|Wallner, Hannah and Breitenladner, Christina and Spörrle, Matthias (2009): A defiance attitude towards experts? On the influence of emphasising researcher’s expertise on participants’ causal attribution ratings in a closed-response format. 11th European Congress of Psychology, 07. - 10. July 2009, Oslo, Norway.|
Objectives. Formal features of a questionnaire influence self-reports on central psychological constructs such as causal attributions: Using open-response formats Norenzayan and Schwarz (1999) demonstrated that respondents provided causal explanations for a given event corresponding with the researcher’s communicated research field. Extending this, our research investigates the influence of emphasising the researcher’s expertise on causal attributions using closed-response formats. Methods. In a 3 (field of research: personality, social, criminology) × 2 (emphasis of expertise: yes, no) between-subjects design, students (N = 144) rated the importance of specified personality-based causal explanations for a crime. Results. ANCOVA analysis (covariates: age, gender, personality dimensions) yielded a significant disordinal medium-sized interaction: When expertise was emphasised for the personality researcher, importance ratings of personality reasons decreased, whereas these ratings increased when expertise was emphasised for the social researcher. Conclusion. Respondents oppose authority and emphasise causal attributions contrary to the researcher’s epistemic interest when expertise is emphasised.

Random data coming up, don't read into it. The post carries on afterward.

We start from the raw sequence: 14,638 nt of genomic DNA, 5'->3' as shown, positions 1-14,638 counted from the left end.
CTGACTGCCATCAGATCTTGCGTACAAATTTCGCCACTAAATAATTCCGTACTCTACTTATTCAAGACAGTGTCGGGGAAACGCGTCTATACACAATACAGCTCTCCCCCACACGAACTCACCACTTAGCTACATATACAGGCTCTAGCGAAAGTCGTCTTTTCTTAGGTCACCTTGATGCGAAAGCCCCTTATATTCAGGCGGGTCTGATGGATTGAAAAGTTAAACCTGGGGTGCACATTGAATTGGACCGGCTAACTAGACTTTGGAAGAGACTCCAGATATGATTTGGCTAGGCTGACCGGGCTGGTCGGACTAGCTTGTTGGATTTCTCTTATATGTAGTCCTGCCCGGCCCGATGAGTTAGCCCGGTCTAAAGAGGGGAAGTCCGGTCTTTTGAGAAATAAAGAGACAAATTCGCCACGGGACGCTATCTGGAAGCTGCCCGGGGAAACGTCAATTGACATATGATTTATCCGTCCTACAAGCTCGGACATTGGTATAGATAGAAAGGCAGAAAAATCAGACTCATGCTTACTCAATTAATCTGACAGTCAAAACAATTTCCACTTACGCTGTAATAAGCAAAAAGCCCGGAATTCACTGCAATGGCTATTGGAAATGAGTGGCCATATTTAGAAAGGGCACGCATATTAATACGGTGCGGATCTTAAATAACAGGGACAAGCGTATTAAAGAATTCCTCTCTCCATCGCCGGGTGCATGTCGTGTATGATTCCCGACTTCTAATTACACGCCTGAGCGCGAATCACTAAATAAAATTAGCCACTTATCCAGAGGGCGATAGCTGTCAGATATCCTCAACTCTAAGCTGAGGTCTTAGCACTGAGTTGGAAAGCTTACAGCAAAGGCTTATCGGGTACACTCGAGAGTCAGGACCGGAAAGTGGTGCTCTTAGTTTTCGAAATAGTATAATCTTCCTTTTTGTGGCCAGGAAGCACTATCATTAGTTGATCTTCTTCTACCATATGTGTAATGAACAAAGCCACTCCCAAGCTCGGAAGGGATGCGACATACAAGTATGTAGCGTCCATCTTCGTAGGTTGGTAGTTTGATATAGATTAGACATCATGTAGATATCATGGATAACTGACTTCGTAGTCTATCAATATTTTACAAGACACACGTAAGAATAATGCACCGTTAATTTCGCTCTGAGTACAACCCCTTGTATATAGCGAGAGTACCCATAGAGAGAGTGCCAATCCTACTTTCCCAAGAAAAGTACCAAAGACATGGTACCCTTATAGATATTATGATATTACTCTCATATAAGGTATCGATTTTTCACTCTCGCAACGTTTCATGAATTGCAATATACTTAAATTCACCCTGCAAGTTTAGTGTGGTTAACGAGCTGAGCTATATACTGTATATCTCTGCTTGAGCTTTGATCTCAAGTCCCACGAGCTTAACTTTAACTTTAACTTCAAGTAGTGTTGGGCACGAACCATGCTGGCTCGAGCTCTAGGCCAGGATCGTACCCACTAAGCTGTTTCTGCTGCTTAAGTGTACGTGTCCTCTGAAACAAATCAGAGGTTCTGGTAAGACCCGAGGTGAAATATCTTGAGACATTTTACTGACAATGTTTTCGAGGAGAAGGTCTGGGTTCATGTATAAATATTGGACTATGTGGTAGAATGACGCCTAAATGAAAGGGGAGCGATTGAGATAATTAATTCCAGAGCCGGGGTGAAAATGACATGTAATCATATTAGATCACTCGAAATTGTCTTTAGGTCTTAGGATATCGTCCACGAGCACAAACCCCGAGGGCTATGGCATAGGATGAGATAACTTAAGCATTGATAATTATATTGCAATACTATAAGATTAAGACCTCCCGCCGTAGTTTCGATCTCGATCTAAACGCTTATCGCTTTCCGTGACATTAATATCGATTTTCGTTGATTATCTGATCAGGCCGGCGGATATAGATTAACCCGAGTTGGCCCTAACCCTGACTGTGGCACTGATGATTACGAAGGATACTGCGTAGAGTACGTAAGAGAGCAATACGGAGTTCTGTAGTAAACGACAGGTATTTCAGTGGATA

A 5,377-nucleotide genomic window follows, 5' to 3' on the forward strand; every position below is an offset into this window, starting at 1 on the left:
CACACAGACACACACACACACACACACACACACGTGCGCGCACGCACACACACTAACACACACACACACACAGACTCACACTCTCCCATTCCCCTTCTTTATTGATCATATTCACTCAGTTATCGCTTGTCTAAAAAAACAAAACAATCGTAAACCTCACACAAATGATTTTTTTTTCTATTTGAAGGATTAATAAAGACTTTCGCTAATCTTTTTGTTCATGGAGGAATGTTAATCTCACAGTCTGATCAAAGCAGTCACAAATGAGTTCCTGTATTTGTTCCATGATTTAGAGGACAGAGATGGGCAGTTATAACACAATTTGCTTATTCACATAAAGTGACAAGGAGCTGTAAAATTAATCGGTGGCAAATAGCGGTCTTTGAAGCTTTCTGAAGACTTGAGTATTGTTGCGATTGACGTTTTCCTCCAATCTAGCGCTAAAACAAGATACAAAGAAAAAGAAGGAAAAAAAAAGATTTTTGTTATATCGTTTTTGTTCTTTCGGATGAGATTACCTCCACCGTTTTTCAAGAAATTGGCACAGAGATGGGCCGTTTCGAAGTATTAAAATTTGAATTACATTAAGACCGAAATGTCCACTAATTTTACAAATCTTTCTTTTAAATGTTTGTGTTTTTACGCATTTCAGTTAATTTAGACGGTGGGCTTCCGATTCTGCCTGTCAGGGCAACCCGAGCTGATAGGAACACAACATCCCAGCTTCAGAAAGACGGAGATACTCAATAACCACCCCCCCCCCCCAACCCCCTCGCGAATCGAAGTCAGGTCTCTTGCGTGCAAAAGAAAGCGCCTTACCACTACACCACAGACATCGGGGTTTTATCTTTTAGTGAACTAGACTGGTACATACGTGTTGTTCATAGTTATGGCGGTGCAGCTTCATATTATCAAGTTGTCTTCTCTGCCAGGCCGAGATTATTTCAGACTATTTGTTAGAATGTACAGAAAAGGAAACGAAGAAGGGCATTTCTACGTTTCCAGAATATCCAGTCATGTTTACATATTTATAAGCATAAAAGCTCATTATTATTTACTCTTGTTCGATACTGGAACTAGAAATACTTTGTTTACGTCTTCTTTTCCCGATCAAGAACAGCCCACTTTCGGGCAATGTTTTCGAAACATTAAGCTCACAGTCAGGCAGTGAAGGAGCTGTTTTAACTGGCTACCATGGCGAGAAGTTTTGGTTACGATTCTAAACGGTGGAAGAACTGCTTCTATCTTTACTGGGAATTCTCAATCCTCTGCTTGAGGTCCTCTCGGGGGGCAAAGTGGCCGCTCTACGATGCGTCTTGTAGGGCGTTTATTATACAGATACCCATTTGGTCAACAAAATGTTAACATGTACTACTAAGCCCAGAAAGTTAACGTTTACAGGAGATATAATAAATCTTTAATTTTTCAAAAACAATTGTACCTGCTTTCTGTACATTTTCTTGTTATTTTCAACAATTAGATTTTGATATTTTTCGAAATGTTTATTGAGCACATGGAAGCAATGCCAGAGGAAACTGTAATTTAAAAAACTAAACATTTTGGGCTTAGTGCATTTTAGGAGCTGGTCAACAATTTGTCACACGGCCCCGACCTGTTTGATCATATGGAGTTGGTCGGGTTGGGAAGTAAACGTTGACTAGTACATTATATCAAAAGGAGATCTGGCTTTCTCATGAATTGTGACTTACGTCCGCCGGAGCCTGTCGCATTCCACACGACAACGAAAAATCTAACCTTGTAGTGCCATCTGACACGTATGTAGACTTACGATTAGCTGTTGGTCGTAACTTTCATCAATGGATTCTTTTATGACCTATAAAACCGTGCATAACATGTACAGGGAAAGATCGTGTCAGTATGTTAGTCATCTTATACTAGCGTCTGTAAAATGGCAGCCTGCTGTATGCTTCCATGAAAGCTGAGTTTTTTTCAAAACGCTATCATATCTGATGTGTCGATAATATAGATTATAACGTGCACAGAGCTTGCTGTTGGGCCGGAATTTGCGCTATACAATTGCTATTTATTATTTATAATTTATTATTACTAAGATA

|Item Type:||Conference or Workshop Item (Poster)|
|Keywords:||questionnaire design, self-report, closed-response format, attribution, expertise, Fragebogendesign, Selbstbericht, geschlossenes Frageformat, Attribution, Expertise|
|Collections:||Psychology and Education Science > Department for Psychology > General Psychology II > Conference proceedings|
|Subjects:||100 Philosophy and Psychology > 150 Psychology|
|Deposited On:||16. Jun 2010 07:49|
|Last Modified:||22. May 2012 10:16|
Galesic, M. & Tourangeau, R. (2007). What is sexual harassment? It depends on who asks! Framing effects on survey responses. Applied Cognitive Psychology, 21, 189-202.
Spörrle, M., Gerber-Braun, B., & Försterling, F. (2007). The influence of response lines on response behavior in the context of open-question formats. Swiss Journal of Psychology, 66(2), 103-107.
Grice, H. P. (1975). Logic and conversation. In P. Cole, & J. L. Morgan (Eds), Syntax and semantics: Vol 3: Speech acts (pp. 41-58). New York: Academic Press.
Norenzayan, A. & Schwarz, N. (1999). Telling what they want to know: Participants tailor causal attributions to researchers’ interests. European Journal of Social Psychology, 29, 1011-1020.
Schwarz, N. & Oyserman, D. (2001). Asking questions about behavior: Cognition, communication and questionnaire construction. American Journal of Evaluation, 22, 127-160.
Rammstedt, B. & John, O. P. (2005). Kurzversion des Big Five Inventory (BFI-K). Diagnostica, 51, 195-206.